The Standard’s news roundup gives you a quick hit of interesting, sometimes irreverent, and breaking news stories from all over the state.
Over the weekend, the chairman of the Texas Republican Party resigned, even though he was set to serve until June 2018.
Jonathan Tilove, the chief political writer for the Austin-American Statesman, explains why Tom Mechler decided to step down early.
“He mostly cited personal matters,” says Tilove, including sepnding more time with family, and business demands from his oil and gas concerns.
But Tilove says there’s a political subtext in Mechler’s resignation letter – that the state Republican party needs to get past its infighting “and treat each other with more kindness.”
“Tom is from Amarillo,” Tilove says, noting “he’s a pretty sweet guy. And I think the rough and tumble of this, and the fact that there was a lot of acrimony directed at him, inevitably in a divided party – it made him wonder whether this was the best way to spend his life.”
Tilove says while the Republican party is still dominant in Texas, Mechler did issue a warning on his way out – the same warning his predecessor gave to him.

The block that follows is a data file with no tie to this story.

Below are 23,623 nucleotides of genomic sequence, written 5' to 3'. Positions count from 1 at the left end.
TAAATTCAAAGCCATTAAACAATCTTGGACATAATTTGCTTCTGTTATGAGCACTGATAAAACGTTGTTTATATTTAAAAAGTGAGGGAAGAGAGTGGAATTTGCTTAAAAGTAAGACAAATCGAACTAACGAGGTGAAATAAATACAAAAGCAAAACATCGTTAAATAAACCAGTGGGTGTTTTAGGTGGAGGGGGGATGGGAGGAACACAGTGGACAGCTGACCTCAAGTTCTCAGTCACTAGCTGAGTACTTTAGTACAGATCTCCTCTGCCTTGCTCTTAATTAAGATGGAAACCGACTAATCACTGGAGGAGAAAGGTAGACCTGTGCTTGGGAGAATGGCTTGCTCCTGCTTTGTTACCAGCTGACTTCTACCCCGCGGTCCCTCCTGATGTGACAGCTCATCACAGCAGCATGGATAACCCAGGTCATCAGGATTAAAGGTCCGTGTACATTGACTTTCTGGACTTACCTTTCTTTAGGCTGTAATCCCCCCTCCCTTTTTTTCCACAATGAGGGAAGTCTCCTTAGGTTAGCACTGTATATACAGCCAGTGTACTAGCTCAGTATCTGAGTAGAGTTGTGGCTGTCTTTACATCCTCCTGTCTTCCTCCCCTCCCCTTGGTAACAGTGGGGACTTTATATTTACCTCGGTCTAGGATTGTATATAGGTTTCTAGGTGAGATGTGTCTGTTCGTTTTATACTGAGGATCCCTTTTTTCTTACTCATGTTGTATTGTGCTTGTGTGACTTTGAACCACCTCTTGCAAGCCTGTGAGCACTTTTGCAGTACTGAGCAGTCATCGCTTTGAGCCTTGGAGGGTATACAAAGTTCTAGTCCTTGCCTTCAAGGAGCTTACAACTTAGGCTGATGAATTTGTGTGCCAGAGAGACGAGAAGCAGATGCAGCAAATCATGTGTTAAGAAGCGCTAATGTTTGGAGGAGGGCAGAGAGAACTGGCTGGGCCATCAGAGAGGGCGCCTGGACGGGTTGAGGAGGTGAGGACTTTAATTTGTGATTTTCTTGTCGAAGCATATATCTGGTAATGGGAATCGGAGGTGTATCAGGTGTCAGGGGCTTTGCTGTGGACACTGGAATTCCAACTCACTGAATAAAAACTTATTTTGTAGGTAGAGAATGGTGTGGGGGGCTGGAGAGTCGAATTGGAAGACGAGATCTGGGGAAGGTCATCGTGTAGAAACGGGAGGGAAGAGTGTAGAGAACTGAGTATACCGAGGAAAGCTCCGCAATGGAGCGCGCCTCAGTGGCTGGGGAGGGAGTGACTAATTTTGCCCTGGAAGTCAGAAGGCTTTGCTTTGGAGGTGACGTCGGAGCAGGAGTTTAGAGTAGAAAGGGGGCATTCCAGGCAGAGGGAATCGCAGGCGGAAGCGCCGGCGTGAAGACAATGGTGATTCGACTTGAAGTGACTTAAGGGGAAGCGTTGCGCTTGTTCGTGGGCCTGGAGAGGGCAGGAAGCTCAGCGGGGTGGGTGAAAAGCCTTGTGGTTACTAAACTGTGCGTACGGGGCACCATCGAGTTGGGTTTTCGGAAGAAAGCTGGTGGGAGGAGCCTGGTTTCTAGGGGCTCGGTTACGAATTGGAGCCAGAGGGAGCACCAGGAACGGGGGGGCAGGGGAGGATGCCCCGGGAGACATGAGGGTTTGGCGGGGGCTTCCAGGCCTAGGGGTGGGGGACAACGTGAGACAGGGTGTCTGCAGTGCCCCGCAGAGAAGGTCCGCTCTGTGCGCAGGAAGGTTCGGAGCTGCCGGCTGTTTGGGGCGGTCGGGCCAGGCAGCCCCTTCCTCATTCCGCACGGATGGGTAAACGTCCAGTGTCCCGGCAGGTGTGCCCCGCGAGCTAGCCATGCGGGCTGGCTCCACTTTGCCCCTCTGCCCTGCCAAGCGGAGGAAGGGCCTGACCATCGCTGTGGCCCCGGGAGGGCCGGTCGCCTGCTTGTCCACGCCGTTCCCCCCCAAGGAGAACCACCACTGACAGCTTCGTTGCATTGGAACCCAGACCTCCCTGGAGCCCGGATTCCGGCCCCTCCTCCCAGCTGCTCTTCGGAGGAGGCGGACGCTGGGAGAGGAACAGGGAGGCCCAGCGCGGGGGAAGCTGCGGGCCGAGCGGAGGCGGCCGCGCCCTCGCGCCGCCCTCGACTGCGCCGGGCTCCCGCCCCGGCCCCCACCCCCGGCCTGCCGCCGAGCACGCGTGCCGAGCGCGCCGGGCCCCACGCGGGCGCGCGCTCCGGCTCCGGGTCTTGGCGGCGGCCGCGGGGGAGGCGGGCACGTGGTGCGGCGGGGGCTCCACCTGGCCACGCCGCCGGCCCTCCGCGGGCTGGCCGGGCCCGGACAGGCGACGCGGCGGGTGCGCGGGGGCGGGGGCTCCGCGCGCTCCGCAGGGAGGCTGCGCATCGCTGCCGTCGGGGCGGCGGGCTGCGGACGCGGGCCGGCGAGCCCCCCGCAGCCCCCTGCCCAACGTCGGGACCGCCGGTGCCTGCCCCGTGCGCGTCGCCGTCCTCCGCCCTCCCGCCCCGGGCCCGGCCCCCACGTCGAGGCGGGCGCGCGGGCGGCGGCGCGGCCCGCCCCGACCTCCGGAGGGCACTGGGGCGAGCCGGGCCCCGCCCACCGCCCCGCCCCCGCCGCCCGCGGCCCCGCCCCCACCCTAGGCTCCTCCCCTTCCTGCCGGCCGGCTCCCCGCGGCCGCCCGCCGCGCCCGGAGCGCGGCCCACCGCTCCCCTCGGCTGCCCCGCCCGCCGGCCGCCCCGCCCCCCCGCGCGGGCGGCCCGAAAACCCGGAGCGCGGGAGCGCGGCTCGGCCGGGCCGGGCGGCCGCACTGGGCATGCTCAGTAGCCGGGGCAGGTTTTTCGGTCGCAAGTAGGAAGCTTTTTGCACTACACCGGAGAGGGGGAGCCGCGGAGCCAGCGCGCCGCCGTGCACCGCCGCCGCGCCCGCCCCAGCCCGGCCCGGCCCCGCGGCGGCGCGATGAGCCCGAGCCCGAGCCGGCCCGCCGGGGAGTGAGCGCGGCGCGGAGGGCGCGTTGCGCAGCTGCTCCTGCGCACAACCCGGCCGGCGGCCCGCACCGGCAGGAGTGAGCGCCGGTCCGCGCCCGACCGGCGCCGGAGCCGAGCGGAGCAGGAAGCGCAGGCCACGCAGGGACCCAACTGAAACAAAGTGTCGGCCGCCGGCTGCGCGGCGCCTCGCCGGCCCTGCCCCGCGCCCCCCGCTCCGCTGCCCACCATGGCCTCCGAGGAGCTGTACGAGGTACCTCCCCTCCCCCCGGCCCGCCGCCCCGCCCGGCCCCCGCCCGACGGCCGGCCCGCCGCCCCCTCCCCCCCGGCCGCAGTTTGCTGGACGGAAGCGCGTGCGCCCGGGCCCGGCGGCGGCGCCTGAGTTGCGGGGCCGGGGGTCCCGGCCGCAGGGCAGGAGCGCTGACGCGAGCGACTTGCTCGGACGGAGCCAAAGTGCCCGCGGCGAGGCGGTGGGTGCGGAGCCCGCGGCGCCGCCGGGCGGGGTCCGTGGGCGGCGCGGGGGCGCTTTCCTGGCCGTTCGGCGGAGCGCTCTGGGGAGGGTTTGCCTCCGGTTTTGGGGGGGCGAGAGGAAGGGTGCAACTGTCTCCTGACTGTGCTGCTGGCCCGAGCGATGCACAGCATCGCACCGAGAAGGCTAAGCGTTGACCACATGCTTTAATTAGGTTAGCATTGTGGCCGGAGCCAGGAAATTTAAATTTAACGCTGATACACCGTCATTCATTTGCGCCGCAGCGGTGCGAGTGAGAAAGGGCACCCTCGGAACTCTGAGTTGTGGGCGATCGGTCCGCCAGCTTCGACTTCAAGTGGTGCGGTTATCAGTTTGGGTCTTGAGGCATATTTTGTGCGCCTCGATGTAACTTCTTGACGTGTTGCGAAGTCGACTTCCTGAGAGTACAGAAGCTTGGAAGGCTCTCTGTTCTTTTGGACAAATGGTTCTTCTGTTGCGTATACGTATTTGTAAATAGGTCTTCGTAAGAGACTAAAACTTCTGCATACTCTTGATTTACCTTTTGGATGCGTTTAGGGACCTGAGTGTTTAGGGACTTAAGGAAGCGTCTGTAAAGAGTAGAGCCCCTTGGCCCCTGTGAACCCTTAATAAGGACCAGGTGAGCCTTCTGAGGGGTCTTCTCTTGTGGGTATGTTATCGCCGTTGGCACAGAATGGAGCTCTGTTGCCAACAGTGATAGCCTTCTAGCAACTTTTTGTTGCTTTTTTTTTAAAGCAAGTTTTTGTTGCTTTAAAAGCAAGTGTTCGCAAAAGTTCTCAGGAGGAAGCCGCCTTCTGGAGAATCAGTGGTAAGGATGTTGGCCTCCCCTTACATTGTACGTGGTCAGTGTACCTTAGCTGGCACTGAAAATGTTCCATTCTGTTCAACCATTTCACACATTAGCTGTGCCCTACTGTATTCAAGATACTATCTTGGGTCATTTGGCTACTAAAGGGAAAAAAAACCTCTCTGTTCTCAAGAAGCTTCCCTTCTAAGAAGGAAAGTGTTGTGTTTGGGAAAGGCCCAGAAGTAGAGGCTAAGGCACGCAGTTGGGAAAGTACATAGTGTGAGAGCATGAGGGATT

According to Tilove, that warning was this: “if the party doesn’t begin to look more like the state of Texas demographically, then its period of hegemony may draw to a close. And that they need to involved – particularly – in growing their Hispanic support.”
The State Republican Executive Committee, made up of two members from each state senate district, will choose Mechler’s successor.
Early this morning, the Texas Senate approved a bill that would allow faith-based child welfare agencies to turn away prospective adoptive or foster parents due to the organization’s religious beliefs.
Last night, Sen. Jose Menendez, D-San Antonio, objected to the bill, arguing it would allow agencies to discriminate against same-sex couples. “And because every Texan is entitled to equal treatment under the law,” Sen. Menendez said, “I don’t we should think we should follow a different course when comes to any type of potential discrimination on basis of sexual orientation, gender-identity, or religion – especially at taxpayer expense.”
Supporters of the bill say it protects agencies exercising sincerely held religious beliefs, and encourages more people to adopt and foster.
Also this weekend, Gov. Greg Abbott held a bill-signing ceremony at a church in the Woodlands.
That bill – now law – protects pastors’ sermons from government subpoena power.
The push for the legislation goes back to 2014, when the City of Houston subpoenaed five sermons during the political fight over an anti-discrimination ordinance that ultimately failed to pass.